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The UKFibromyalgia Forums • View topic - Men with fibro



Men with fibro

Enjoy general conversation with other members

Moderators: perseus, *Lisa*, FluppyPuffy

Re: Men with fibro

Postby bigt » Wed Feb 13, 2013 5:53 pm

hiya mate, i to have cfs and fms, only recently diagnosed a few months back, iv traced all my symptoms back to when i was 17 and through the years never knew what it was. i was always told it was a pulled muscle or a twist, sprain tendonitis and my tiredness was because i smoked. im now 41 and last jan i went down hill very fast and people thought it was a stroke because it was all down one side and the pain in my head was unreal but after going to all the test and appointments iv now got my dx. my change has been dramatic ive gone from being very fit from playing football, martial arts and going the gym but now i cant walk around my house without being in pain. the worst thing about it for me is not being able to play with my kids the way i did. ive had 3 diff meds and nothing worked but i have started gapapentin 300mg 3 times a day(to start) so i hope they do something.
welcome to the group, there is loads of info to look up in here and the girls are great with there help aswell.
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Re: Men with fibro

Postby Patched » Sun Feb 17, 2013 6:14 pm

Hi mates,
hope you're all coping ok. I read Shamusy's comments about sleeping propblems, and I'm gusessing we can all relate to the problem in one way or another? Personally, I don't have a major problem actually getting off to sleep, but I was never able to sleep through without waking several times through the night. I was prescribed Tramadol slow release capsules & been taking these regularly as instructed for about two months now. I've read other people comments on Tramadol & it seems that quite a few don't get on with them, but in my case I think they're helping to some extent. Until I was diagnosed with FM I was reluctant to even take paracetamols, so Tramadol was a bit of a big step-up for me. I think being reluctant to take medications is just another one of our male traits, but I'm more ok with taking them now. I still find though that even after managing to sleep better, I still feel tired when I wake up, and often feel exhausted within 2-3 hours getting up. A physiotherapist told me that she doesn't advocate daytime naps either as it's disturbs the normal sleep pattern..............erm, O think I'll sleep on that one :sleep:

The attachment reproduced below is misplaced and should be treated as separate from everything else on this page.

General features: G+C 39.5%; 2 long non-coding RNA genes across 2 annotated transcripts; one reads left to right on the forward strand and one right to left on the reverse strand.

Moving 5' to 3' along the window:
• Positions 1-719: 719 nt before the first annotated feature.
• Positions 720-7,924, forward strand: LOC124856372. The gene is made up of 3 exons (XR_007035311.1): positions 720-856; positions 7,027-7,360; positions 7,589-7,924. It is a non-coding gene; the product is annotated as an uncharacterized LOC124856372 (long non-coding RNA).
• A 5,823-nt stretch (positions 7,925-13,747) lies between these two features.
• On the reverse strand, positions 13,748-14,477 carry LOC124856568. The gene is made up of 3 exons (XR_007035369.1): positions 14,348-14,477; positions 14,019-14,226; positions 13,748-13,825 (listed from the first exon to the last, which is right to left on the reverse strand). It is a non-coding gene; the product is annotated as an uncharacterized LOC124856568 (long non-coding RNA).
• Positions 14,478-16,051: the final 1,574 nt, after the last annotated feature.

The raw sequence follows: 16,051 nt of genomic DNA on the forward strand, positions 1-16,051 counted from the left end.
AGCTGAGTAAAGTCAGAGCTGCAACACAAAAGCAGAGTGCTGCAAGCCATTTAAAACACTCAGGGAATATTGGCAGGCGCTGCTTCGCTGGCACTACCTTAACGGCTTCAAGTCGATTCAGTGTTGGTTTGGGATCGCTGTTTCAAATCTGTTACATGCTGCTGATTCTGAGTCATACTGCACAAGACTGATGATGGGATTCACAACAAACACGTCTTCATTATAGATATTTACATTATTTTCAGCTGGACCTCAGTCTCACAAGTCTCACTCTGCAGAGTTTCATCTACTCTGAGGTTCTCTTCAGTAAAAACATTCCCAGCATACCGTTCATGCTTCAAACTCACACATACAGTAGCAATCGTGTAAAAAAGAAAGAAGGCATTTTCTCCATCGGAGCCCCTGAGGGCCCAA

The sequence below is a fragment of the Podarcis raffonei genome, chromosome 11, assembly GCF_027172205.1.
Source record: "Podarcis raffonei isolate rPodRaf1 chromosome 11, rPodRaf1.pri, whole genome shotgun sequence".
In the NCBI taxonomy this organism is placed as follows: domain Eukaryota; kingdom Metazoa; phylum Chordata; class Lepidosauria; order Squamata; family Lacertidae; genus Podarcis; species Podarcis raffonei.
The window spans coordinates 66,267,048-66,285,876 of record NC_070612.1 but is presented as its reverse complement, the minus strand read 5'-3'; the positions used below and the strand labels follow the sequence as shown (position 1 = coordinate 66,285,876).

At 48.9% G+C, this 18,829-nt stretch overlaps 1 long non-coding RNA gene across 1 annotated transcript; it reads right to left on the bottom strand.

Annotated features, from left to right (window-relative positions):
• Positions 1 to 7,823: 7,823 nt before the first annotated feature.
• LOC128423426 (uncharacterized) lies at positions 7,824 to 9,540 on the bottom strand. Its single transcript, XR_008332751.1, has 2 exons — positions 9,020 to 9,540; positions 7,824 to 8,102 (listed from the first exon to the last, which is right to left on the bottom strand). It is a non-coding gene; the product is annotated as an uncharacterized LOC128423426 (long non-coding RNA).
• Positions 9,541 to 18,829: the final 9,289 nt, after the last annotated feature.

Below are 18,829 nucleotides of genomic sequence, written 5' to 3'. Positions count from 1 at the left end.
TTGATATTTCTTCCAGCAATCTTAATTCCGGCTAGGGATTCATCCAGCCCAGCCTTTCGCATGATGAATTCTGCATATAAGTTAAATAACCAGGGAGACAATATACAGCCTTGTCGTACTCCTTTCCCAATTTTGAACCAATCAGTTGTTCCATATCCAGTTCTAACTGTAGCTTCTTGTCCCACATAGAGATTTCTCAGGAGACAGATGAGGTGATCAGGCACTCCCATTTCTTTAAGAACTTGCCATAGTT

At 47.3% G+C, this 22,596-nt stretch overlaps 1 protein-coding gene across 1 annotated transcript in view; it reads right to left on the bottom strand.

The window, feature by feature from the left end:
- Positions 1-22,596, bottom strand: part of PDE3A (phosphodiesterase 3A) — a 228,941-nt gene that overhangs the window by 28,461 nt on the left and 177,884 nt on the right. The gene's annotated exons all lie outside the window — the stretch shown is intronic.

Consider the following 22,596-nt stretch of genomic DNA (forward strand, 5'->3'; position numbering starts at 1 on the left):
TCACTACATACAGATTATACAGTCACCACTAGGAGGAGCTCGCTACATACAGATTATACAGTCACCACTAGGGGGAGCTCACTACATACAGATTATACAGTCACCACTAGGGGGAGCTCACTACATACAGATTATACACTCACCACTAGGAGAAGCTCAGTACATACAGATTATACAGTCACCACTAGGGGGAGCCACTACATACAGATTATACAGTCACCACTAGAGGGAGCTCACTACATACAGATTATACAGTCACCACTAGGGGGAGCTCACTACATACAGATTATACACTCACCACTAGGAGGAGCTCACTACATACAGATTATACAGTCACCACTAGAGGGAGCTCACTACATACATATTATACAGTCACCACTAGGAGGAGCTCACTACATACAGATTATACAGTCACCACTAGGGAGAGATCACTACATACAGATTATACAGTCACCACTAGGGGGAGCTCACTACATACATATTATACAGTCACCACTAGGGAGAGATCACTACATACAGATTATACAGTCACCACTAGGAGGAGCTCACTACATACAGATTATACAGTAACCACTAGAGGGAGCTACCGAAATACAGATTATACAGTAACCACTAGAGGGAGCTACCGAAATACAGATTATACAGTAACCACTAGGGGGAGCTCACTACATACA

Tonydin, you asked "well, what are we going to do about it lads"......good question mate!! :-? I'm fortunate to be at an age where I can cut my working hours down a bit & that's exactly what I'm going to do this year. I still want to do DIY & gardening as much as I'm able to, and when I'm able to, but I'm hoping that I'll be able to learn to pace myself, and give myself as much time to do the job as I need.